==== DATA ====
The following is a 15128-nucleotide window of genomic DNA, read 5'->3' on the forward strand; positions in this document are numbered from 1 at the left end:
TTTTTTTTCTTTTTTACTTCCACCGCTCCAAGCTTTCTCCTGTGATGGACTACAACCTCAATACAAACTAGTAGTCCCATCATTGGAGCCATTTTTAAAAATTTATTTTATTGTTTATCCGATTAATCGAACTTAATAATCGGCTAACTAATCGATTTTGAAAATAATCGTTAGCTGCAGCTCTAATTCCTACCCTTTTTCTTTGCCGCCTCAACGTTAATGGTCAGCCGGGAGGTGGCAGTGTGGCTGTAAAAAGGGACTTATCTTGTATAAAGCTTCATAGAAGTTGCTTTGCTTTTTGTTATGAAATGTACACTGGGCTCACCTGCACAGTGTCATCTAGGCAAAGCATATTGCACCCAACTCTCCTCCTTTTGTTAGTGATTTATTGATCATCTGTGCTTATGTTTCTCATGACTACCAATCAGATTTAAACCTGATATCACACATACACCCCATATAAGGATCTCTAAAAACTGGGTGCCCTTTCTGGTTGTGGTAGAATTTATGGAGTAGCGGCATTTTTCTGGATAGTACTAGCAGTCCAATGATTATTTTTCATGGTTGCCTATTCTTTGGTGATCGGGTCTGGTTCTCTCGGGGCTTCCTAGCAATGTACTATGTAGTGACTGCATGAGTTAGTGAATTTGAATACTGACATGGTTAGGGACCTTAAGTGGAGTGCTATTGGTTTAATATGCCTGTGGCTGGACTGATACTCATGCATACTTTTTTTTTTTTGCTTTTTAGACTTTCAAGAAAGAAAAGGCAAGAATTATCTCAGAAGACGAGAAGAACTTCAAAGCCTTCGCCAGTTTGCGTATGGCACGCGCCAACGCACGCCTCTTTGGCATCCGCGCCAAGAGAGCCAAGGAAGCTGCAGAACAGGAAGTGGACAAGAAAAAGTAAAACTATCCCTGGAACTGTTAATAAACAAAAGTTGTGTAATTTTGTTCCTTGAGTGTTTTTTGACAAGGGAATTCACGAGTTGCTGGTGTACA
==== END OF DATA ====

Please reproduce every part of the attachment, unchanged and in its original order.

The following is a 15128-nucleotide window of genomic DNA, read 5'->3' on the forward strand; positions in this document are numbered from 1 at the left end:
TTTTTTTTCTTTTTTACTTCCACCGCTCCAAGCTTTCTCCTGTGATGGACTACAACCTCAATACAAACTAGTAGTCCCATCATTGGAGCCATTTTTAAAAATTTATTTTATTGTTTATCCGATTAATCGAACTTAATAATCGGCTAACTAATCGATTTTGAAAATAATCGTTAGCTGCAGCTCTAATTCCTACCCTTTTTCTTTGCCGCCTCAACGTTAATGGTCAGCCGGGAGGTGGCAGTGTGGCTGTAAAAAGGGACTTATCTTGTATAAAGCTTCATAGAAGTTGCTTTGCTTTTTGTTATGAAATGTACACTGGGCTCACCTGCACAGTGTCATCTAGGCAAAGCATATTGCACCCAACTCTCCTCCTTTTGTTAGTGATTTATTGATCATCTGTGCTTATGTTTCTCATGACTACCAATCAGATTTAAACCTGATATCACACATACACCCCATATAAGGATCTCTAAAAACTGGGTGCCCTTTCTGGTTGTGGTAGAATTTATGGAGTAGCGGCATTTTTCTGGATAGTACTAGCAGTCCAATGATTATTTTTCATGGTTGCCTATTCTTTGGTGATCGGGTCTGGTTCTCTCGGGGCTTCCTAGCAATGTACTATGTAGTGACTGCATGAGTTAGTGAATTTGAATACTGACATGGTTAGGGACCTTAAGTGGAGTGCTATTGGTTTAATATGCCTGTGGCTGGACTGATACTCATGCATACTTTTTTTTTTTTGCTTTTTAGACTTTCAAGAAAGAAAAGGCAAGAATTATCTCAGAAGACGAGAAGAACTTCAAAGCCTTCGCCAGTTTGCGTATGGCACGCGCCAACGCACGCCTCTTTGGCATCCGCGCCAAGAGAGCCAAGGAAGCTGCAGAACAGGAAGTGGACAAGAAAAAGTAAAACTATCCCTGGAACTGTTAATAAACAAAAGTTGTGTAATTTTGTTCCTTGAGTGTTTTTTGACAAGGGAATTCACGAGTTGCTGGTGTACA